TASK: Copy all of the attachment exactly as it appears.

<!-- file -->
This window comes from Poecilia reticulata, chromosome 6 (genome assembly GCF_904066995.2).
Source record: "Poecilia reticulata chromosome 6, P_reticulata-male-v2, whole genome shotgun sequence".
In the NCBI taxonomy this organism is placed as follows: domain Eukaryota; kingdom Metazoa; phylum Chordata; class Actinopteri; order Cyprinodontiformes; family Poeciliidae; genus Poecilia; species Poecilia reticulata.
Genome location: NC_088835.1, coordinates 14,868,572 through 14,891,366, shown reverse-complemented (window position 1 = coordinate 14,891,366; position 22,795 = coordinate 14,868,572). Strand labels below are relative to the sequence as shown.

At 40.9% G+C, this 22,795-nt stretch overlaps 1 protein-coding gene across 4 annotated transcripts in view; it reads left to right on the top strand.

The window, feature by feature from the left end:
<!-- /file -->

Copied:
This window comes from Poecilia reticulata, chromosome 6 (genome assembly GCF_904066995.2).
Source record: "Poecilia reticulata chromosome 6, P_reticulata-male-v2, whole genome shotgun sequence".
In the NCBI taxonomy this organism is placed as follows: domain Eukaryota; kingdom Metazoa; phylum Chordata; class Actinopteri; order Cyprinodontiformes; family Poeciliidae; genus Poecilia; species Poecilia reticulata.
Genome location: NC_088835.1, coordinates 14,868,572 through 14,891,366, shown reverse-complemented (window position 1 = coordinate 14,891,366; position 22,795 = coordinate 14,868,572). Strand labels below are relative to the sequence as shown.

At 40.9% G+C, this 22,795-nt stretch overlaps 1 protein-coding gene across 4 annotated transcripts in view; it reads left to right on the top strand.

The window, feature by feature from the left end: